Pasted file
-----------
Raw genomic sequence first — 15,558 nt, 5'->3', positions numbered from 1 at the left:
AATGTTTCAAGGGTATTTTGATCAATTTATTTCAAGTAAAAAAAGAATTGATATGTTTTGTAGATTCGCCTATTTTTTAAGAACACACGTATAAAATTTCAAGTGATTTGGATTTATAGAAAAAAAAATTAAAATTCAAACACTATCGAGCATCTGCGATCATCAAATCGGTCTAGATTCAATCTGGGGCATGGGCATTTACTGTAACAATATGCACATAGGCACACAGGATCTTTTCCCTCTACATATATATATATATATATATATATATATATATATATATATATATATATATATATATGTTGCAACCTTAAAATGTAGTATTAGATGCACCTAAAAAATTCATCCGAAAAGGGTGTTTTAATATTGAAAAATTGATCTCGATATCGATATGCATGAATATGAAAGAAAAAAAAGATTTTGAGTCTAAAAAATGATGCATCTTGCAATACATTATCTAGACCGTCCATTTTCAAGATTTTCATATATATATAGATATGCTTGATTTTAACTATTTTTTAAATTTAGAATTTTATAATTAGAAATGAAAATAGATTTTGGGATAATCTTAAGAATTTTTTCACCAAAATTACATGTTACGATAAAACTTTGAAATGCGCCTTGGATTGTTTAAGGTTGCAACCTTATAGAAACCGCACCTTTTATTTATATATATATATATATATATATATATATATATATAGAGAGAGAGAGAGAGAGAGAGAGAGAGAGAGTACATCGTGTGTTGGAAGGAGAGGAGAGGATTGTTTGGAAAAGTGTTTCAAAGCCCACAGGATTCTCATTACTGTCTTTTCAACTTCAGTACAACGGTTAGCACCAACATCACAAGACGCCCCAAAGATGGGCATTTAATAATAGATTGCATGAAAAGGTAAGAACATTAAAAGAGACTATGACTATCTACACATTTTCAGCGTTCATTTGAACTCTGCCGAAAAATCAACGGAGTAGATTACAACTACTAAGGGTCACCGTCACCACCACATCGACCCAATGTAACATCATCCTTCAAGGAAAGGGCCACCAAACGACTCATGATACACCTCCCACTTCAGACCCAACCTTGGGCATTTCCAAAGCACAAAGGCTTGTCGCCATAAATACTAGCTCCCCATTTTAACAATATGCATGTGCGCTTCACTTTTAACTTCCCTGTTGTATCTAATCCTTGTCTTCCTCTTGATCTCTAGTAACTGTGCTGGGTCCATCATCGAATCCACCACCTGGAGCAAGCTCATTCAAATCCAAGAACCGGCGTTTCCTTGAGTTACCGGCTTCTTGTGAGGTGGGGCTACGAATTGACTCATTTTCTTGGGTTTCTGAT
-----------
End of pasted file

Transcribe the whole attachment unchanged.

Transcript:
Raw genomic sequence first — 15,558 nt, 5'->3', positions numbered from 1 at the left:
AATGTTTCAAGGGTATTTTGATCAATTTATTTCAAGTAAAAAAAGAATTGATATGTTTTGTAGATTCGCCTATTTTTTAAGAACACACGTATAAAATTTCAAGTGATTTGGATTTATAGAAAAAAAAATTAAAATTCAAACACTATCGAGCATCTGCGATCATCAAATCGGTCTAGATTCAATCTGGGGCATGGGCATTTACTGTAACAATATGCACATAGGCACACAGGATCTTTTCCCTCTACATATATATATATATATATATATATATATATATATATATATATATATATATATATATGTTGCAACCTTAAAATGTAGTATTAGATGCACCTAAAAAATTCATCCGAAAAGGGTGTTTTAATATTGAAAAATTGATCTCGATATCGATATGCATGAATATGAAAGAAAAAAAAGATTTTGAGTCTAAAAAATGATGCATCTTGCAATACATTATCTAGACCGTCCATTTTCAAGATTTTCATATATATATAGATATGCTTGATTTTAACTATTTTTTAAATTTAGAATTTTATAATTAGAAATGAAAATAGATTTTGGGATAATCTTAAGAATTTTTTCACCAAAATTACATGTTACGATAAAACTTTGAAATGCGCCTTGGATTGTTTAAGGTTGCAACCTTATAGAAACCGCACCTTTTATTTATATATATATATATATATATATATATATATATATAGAGAGAGAGAGAGAGAGAGAGAGAGAGAGAGTACATCGTGTGTTGGAAGGAGAGGAGAGGATTGTTTGGAAAAGTGTTTCAAAGCCCACAGGATTCTCATTACTGTCTTTTCAACTTCAGTACAACGGTTAGCACCAACATCACAAGACGCCCCAAAGATGGGCATTTAATAATAGATTGCATGAAAAGGTAAGAACATTAAAAGAGACTATGACTATCTACACATTTTCAGCGTTCATTTGAACTCTGCCGAAAAATCAACGGAGTAGATTACAACTACTAAGGGTCACCGTCACCACCACATCGACCCAATGTAACATCATCCTTCAAGGAAAGGGCCACCAAACGACTCATGATACACCTCCCACTTCAGACCCAACCTTGGGCATTTCCAAAGCACAAAGGCTTGTCGCCATAAATACTAGCTCCCCATTTTAACAATATGCATGTGCGCTTCACTTTTAACTTCCCTGTTGTATCTAATCCTTGTCTTCCTCTTGATCTCTAGTAACTGTGCTGGGTCCATCATCGAATCCACCACCTGGAGCAAGCTCATTCAAATCCAAGAACCGGCGTTTCCTTGAGTTACCGGCTTCTTGTGAGGTGGGGCTACGAATTGACTCATTTTCTTGGGTTTCTGAT